"This should send a strong and clear message to those individuals
foreign and domestic, who deliberately break our environmental laws,
that their conduct will not be tolerated. Those who illegally plunder
nature's resources in favor of profits will be brought to justice," said
James Gale, Special Agent in Charge of the Fish and Wildlife Services's
Southeast Region. "The cooperative efforts show the commitment of all
agencies involved to protect coral and the natural resources against the
illegal international trade, we are all stewards."
"Stopping the illicit trade and depletion of protected species such as
black coral is critical to preserving a healthy and viable marine
environment," said U.S. Attorney Ronald W. Sharpe for the District of
the U.S. Virgin Islands. "The U.S. Attorney's Office will continue to
work closely with its domestic and international law enforcement
partners to detect, investigate and prosecute those who plunder and
traffic in endangered species for their selfish gain."
According to the plea agreements, Ivan Chu has agreed to serve 30 months
in prison and pay a $12,500 fine. Gloria Chu has agreed to serve 20
months in prison and pay a $12,500 fine. Both defendants would also be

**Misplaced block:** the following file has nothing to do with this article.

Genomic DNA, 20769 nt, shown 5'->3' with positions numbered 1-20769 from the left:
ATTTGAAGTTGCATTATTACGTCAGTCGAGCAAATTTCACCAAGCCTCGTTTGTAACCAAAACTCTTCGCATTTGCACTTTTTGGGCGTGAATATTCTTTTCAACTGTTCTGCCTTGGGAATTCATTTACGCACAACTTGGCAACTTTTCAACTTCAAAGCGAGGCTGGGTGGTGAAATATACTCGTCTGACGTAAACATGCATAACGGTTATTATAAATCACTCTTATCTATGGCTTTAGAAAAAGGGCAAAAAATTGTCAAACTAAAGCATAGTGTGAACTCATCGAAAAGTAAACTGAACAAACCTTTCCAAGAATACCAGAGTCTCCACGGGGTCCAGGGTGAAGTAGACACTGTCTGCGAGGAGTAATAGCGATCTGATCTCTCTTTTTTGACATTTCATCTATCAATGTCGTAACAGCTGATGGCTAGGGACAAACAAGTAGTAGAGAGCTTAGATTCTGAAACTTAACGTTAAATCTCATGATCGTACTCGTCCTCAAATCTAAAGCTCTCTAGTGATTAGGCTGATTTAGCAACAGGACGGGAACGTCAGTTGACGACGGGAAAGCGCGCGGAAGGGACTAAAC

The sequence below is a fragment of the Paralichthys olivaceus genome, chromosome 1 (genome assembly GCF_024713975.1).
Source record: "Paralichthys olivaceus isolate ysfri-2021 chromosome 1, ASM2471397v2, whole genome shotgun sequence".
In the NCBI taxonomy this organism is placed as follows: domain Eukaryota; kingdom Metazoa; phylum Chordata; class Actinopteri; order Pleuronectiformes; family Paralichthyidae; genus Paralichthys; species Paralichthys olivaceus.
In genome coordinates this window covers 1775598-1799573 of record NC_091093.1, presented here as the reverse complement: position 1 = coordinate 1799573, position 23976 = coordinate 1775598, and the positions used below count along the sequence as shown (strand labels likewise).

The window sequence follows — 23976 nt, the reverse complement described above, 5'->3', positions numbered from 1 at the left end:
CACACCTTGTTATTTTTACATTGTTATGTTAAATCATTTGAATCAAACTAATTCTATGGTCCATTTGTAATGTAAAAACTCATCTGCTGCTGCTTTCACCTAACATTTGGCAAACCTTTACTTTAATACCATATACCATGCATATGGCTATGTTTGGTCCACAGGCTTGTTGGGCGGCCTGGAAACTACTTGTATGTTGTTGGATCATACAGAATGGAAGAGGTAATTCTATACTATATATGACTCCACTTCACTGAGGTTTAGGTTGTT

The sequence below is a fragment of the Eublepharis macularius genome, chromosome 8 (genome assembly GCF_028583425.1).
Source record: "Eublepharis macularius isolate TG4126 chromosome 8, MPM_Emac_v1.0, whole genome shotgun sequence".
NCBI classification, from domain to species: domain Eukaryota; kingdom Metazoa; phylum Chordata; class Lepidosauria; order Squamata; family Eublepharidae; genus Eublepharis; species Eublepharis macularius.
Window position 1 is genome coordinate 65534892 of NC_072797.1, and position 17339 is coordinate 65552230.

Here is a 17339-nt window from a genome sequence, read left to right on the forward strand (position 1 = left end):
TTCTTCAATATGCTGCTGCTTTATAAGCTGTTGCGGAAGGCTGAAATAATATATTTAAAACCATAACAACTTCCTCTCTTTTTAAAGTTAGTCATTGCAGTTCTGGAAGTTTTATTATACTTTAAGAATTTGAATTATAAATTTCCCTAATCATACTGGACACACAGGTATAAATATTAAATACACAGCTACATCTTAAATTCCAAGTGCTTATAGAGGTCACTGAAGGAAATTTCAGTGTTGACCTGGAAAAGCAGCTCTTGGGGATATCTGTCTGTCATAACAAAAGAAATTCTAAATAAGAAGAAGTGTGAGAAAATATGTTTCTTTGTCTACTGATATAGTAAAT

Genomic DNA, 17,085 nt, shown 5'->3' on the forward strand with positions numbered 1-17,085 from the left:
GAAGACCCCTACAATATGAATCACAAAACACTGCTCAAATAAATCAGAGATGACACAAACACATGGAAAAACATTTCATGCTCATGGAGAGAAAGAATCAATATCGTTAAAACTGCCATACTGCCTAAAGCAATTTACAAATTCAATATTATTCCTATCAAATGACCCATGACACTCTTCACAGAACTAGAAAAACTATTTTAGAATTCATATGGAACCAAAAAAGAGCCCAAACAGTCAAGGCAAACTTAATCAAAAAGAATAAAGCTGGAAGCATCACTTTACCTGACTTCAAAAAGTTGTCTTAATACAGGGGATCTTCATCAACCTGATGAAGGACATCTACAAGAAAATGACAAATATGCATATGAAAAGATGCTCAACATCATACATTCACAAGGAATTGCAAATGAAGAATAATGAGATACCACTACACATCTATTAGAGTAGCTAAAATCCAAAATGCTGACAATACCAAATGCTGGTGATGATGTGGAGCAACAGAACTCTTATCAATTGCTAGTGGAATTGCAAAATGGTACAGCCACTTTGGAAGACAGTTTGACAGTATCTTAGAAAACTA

prohibited from shipping coral and other wildlife products to the United
States for a three-year period after their release from prison. A
sentencing date has been set for June 23, 2010.
The case was investigated by agents of the U.S. Fish and Wildlife
Service and the National Oceanic and Atmospheric Administration with
support from Immigration and Customs Enforcement and U.S. Customs and
Border Protection. The case is being prosecuted by the Justice
Department's Environmental Crimes Section and the U.S. Attorney's Office
for the District of the Virgin Islands.
Steven Thur, Ph.D.
Coral Reef Conservation Program
Office of Ocean & Coastal Resource Management
National Oceanic & Atmospheric Administration
N/OCM, SSMC4, Rm. 10404
1305 East-West Highway
Silver Spring, MD 20910
email: steven.thur at noaa.gov